Robert R. Cargill (firstname.lastname@example.org)
Assistant Professor of Classics and Religious Studies, The University of Iowa
In fact, the image in the book is so poorly reproduced in my copy that one suspects it has been intentionally altered so that no one could see what the the image really is. Indeed, the image actually seems to resemble a nephesh, or tomb monument, like those found in many places in Jerusalem in the first century CE and depicted on ossuaries of this very period (so for example in fig. 13 or 30 of Rahmani’s A Catalogue of Jewish Ossuaries, 1994). A nephesh is the above-ground monument of a tomb that marks the tomb below and the one(s) buried there.
Dr. Christopher Rollston adds:
I must emphasize that I am confident the engraving is simply a standard “nephesh tower motif,” an ornamental motif that is fairly widely attested on the corpus of ossuaries. In fact, in Rahmani’s discussion of the ornamental motifs of ossuaries, the first ornamental motif he mentions is that which has the appearance of a tomb façade or nephesh tower. (Rahmani, L. Y., 1994. A Catalogue of Jewish Ossuaries in the Collections of the State of Israel. Jerusalem: Israel Antiquities Authority, p. 28).
By the way, the features of this ossuary’s ornamentation that Jacobovici and Tabor contend are the “fins of a fish,” are actually a standard feature of a roof, namely, the eaves (which, of course, are important for directing the water away from a building). Note also that eaves are visible in multiple of Rahmani’s drawings of ossuary ornamentation. In short, this is not a fish. It is a nephesh tower or tomb façade.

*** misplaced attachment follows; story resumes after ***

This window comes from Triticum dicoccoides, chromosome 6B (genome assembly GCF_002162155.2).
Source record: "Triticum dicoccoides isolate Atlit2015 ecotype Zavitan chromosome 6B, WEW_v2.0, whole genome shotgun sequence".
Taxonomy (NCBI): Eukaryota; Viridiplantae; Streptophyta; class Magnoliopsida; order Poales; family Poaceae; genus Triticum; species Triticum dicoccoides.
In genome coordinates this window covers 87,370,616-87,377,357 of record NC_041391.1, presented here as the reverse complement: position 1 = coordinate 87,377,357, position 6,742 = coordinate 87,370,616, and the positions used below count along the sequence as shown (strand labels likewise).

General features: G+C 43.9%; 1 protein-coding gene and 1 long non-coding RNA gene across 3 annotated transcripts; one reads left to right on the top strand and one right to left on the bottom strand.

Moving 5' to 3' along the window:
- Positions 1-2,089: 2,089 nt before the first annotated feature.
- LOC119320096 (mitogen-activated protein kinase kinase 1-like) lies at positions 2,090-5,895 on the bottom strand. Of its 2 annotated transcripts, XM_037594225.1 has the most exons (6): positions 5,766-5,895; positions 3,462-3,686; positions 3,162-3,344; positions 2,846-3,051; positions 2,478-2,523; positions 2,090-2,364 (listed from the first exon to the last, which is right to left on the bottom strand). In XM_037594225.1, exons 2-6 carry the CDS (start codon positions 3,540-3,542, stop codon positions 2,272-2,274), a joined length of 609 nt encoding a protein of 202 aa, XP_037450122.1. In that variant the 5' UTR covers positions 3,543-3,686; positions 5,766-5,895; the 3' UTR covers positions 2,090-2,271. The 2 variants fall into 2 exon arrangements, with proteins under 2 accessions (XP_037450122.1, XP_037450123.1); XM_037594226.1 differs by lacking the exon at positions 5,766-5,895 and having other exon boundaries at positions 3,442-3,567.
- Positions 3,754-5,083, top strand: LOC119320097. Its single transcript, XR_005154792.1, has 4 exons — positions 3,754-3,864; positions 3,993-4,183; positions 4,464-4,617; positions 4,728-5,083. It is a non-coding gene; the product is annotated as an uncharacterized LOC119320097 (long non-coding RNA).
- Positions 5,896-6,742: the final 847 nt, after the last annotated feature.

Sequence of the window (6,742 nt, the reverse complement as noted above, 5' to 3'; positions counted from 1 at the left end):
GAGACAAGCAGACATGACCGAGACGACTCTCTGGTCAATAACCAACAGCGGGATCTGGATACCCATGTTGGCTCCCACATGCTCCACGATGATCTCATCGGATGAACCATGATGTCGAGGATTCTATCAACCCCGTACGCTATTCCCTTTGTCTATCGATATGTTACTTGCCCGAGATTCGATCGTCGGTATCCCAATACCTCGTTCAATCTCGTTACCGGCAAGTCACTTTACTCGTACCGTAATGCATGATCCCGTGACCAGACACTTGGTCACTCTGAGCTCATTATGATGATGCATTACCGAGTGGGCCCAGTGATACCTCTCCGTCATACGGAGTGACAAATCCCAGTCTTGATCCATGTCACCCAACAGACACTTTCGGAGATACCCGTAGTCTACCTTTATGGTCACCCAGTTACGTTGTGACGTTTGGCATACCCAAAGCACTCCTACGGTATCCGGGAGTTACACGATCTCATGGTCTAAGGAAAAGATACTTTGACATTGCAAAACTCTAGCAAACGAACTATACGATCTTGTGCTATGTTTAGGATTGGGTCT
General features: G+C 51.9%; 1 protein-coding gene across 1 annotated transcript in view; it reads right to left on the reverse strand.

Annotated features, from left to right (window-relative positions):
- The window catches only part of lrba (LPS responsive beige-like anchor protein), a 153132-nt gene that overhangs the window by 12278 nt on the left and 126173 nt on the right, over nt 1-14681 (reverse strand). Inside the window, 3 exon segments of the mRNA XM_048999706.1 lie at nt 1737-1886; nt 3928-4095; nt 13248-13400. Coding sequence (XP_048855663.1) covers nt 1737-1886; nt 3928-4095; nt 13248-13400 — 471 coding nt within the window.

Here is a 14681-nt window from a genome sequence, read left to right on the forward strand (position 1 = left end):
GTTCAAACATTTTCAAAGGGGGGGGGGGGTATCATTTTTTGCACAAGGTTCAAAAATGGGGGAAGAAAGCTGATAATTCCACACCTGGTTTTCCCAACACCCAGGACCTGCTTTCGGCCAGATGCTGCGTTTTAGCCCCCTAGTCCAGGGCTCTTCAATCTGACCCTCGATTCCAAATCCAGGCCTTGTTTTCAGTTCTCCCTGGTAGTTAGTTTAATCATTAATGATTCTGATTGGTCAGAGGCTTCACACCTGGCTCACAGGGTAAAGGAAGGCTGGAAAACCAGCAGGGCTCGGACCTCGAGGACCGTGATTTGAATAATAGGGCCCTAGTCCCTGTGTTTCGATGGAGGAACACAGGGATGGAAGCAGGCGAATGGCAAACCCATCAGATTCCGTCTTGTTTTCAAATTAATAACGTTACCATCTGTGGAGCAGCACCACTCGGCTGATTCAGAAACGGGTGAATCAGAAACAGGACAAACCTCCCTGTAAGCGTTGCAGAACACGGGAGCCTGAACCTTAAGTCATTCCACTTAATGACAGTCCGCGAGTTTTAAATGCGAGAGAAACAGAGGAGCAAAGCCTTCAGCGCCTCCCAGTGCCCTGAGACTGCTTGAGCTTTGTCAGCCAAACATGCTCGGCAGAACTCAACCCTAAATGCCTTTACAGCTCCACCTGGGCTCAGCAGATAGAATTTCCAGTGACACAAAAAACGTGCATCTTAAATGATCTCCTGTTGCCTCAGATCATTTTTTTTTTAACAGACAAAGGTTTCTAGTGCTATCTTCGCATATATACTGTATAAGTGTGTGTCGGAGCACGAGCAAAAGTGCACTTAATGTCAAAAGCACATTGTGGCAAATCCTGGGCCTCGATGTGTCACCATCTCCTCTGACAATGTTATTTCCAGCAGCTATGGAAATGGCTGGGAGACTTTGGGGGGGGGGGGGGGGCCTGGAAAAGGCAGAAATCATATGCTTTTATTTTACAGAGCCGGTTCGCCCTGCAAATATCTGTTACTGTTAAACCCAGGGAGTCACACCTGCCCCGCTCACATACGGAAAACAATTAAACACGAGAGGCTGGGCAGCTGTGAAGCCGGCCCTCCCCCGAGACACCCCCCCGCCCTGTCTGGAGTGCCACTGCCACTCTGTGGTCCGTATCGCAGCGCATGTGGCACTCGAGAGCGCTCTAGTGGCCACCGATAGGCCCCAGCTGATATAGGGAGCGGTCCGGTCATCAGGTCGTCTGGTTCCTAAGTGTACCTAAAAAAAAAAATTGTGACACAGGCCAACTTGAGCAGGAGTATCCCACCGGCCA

The initial thought that came to my mind was the so-called Tomb of Absalom (that we coincidentally discussed today in my “Jerusalem from the Bronze to Digital Age” class at Iowa). The shape of the figure resembles the shape of the Tomb of Absalom in Jerusalem’s Kidron Valley, which is dated to the 1st C. CE. I suggest that the “round” figure at the top of the ossuary image may be an attempted representation of a lotus flower, not unlike that which Kloner and Zissu state is carved into the top of the Absalom monument. (Kloner A. and Zissu B., 2003. The Necropolis of Jerusalem in the Second Temple Period. Yad Izhak Ben-Zvi and The Israel Exploration Society. Jerusalem (in Hebrew), pp. 141-43.) The round figure could certainly be interpreted as an attempt at the petals of a flower.
Likewise the lower panels of the image could be an attempt at a representation of the tomb’s pillars.
Note also that the sections of the “tail” of the “fish” correspond to the attempted representations of the stacked Greek architectural segments on the tomb’s (frieze, architrave, etc.):
The Tomb of Absalom may not be the exact inspiration for the image on the ossuary, but it is in line with what Drs. Rahmani, Rollston, and Meyers argue above. And it certainly seems more likely than a “fish” spitting out a “human head.”